Why 185 grain 45 ACP?

This is a discussion on Why 185 grain 45 ACP? within the Defensive Ammunition & Ballistics forums, part of the Defensive Carry Discussions category; I has some 185+p in a G30SF I used to own. It was quite snappy. I have no idea if it was any better than ...

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Thread: Why 185 grain 45 ACP?

  1. #16
    Senior Member Array Luis50's Avatar
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    I has some 185+p in a G30SF I used to own. It was quite snappy. I have no idea if it was any better than any other 45ACP but the the price tag implied that it was guaranteed to turn what ever it hit into vapor!
    Luis

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  3. #17
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    Quote Originally Posted by Jaybm View Post
    I don't mean to high jack the thread but maybe I can get an answer here.

    I was told to use a heavier bullet to raise the point of impact. I hand roll my own
    and was hitting low using 200 gr .45 Rainier plated bullets. I've recently loaded
    some 230 gr but have yet to range test them ( outdoor range and the weather
    has been really cold ).

    I don't get it ??? Just an old dog trying to learn a new trick.

    Thanks in advance ... J
    The theory is the heavier, slower bullet spends more time in the barrel upon firing, so the barrel rises more under recoil before the bullet exits--thus rising the point of impact. I suppose it's true, but at 7 yards I haven't seen a noticeable difference.
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  4. #18
    Member Array Jaybm's Avatar
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    Quote Originally Posted by OldVet View Post
    The theory is the heavier, slower bullet spends more time in the barrel upon firing, so the barrel rises more under recoil before the bullet exits--thus rising the point of impact. I suppose it's true, but at 7 yards I haven't seen a noticeable difference.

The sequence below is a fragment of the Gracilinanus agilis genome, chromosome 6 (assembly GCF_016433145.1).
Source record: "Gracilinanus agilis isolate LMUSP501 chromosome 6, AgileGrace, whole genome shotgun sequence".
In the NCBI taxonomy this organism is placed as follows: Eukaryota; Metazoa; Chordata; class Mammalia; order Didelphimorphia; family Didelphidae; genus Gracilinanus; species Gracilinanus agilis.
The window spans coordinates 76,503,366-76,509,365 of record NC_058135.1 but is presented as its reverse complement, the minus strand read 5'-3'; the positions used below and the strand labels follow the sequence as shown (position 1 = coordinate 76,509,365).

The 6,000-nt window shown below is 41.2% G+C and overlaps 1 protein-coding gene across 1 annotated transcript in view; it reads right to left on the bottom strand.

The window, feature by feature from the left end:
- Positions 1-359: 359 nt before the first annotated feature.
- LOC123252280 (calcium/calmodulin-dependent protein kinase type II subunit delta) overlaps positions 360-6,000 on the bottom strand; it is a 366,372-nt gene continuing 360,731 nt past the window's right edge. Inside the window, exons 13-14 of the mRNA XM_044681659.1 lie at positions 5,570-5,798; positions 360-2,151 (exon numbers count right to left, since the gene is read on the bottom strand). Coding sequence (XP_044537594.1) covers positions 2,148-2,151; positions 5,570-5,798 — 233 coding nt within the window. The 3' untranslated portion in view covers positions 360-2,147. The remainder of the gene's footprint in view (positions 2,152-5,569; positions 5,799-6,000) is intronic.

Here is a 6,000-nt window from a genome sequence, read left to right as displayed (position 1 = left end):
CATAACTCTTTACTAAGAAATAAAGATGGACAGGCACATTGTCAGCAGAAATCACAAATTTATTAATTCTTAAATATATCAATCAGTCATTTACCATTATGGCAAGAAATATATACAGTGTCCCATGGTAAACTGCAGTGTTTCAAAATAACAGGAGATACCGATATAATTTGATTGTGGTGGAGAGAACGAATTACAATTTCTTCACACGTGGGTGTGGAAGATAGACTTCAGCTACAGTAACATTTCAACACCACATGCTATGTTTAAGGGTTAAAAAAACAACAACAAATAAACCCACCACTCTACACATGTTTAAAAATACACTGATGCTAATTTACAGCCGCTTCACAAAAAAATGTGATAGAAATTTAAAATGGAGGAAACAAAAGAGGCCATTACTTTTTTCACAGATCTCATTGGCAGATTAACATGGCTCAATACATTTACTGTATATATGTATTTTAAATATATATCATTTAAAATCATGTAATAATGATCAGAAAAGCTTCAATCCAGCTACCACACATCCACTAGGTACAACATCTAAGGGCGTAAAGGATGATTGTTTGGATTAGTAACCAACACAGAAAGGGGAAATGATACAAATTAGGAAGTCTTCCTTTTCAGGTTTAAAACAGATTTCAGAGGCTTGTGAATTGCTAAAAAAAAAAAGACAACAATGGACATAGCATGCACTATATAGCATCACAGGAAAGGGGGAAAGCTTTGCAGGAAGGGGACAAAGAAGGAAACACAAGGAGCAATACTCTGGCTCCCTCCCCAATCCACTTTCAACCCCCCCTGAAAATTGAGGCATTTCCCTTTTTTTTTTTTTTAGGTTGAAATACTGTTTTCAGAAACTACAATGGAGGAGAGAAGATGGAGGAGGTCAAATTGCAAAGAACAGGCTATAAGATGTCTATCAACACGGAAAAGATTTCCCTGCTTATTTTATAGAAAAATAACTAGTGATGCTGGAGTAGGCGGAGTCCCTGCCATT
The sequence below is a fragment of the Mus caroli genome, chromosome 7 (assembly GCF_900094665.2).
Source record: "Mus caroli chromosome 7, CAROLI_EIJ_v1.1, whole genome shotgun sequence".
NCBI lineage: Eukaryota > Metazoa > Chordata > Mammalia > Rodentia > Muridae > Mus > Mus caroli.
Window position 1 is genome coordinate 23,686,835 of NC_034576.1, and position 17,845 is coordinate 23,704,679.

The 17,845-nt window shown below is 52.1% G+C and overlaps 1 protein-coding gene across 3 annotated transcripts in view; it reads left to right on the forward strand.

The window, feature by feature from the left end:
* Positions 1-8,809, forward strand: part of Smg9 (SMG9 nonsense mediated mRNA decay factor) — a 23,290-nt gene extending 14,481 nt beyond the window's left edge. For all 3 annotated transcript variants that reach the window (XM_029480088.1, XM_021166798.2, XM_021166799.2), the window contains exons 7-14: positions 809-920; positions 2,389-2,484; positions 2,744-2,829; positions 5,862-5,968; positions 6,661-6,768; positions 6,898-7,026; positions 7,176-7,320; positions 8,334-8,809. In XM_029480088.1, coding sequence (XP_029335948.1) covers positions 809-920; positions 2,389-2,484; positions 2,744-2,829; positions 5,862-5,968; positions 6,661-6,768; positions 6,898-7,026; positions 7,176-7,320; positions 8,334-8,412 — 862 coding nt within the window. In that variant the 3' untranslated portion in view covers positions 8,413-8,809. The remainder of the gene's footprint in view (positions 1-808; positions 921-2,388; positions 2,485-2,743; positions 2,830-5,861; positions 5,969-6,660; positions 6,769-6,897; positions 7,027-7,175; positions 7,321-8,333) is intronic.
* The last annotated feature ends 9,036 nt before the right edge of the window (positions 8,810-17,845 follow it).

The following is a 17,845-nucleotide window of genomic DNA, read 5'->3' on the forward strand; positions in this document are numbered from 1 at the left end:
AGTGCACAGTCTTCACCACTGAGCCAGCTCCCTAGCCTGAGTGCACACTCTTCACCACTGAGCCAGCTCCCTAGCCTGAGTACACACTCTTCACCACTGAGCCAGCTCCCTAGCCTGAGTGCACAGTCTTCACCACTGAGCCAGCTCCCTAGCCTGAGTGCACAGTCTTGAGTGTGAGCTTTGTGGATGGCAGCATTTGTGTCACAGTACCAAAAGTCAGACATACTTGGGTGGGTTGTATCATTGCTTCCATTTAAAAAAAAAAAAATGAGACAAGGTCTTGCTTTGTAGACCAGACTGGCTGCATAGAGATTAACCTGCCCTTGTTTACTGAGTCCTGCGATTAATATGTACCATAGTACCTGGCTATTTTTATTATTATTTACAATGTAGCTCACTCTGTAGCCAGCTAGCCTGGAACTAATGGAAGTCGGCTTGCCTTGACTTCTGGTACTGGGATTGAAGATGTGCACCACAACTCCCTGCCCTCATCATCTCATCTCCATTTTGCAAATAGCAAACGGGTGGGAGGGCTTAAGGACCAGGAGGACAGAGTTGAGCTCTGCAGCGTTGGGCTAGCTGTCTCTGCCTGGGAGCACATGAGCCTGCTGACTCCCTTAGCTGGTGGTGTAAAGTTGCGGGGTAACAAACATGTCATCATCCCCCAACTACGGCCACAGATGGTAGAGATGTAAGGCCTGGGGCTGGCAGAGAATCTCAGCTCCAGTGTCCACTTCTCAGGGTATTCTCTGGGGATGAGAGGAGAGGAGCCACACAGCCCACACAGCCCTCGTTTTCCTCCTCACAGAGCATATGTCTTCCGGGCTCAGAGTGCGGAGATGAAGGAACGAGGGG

Thank you, just finished another fifty with 4.6 g TiteGroup now if the weather will co-operate ...

  5. #19
    Member Array Alarm Guy's Avatar
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    Thanks everyone! I will stick with 230! Was just curious. I use the 147 grain HST in 9mm also. The only gun I experiment with is my 357. Mostly because it is so versitle and it is fun! But I use 38+P in it for home defense.
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  6. #20
    VIP Member Array Smitty901's Avatar
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    I ran across this while doing some other reading you may find it of use
    185 grain Winchester FMJ : 910 Feet Per Second
    185 grain Remington JHP : 1015 Feet Per Second
    200 grain Speer FMJ : 975 Feet Per Second
    230 grain Federal FMJ : 845 Feet Per Second
    230 grain Ultramax JHP : 850 Feet Per Second

  7. #21
    Member Array Rockyriver's Avatar
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    Quote Originally Posted by gasmitty View Post
    A higher velocity can generate higher energy, since kinetic energy is a function of the velocity squared.

    However, your post prompted me to look, and I see no 185 grain +P rounds catalogued by Winchester, Remington, Federal, Hornady or Speer. What +P 185s are you aware of?

    I have all sorts of 185 grain +P, please don't call my bluff and make me dig it all out.
    Here is some Remington Golden Sabers, just to prove my point, I also have some CCI/Speer Gold dots in 185 +P.



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  8. #22
    Member Array Moad's Avatar
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    All I carry is 185 gr....but.......it also has the Barnes Tac XP all copper bullet in it. Listed below are several companies where it can be found:

    Asym Precision
    Wilson Combat
    Buffalo Bore
    Double Tap
    Cor Bon
    Black Hills
    Barnes

    All my guns like them!

  9. #23
    Senior Member Array CDW4ME's Avatar
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    The 185 gr. might hit closer to POA on some pistols.
    The 185 gr. may produce less recoil.
    I handload the 185 Hornady XTP to an average 970 fps (matches advertised factory velocity) out of my Glock 30 SF.
    The Winchester Ranger T 230 gr. averages 874 fps out of my Glock 30 SF.
    185 gr @ 970 fps = 387# KE / PF 179
    230 gr @ 874 fps = 390# KE / PF 201
    I can certainly notice the difference in recoil with a power factor of 179 vs 201 out of the same pistol.
    Since I prefer the flush fitting and non-pinky pinching 9 round magazine, recoil minimization is important.
    No internal lock or magazine disconnect on my pistols!

  10. #24
    Distinguished Member Array dangerranger's Avatar
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    Why 180 gr, Because my wife shoots them accurately! DR
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  11. #25
    Senior Member Array CanuckQue's Avatar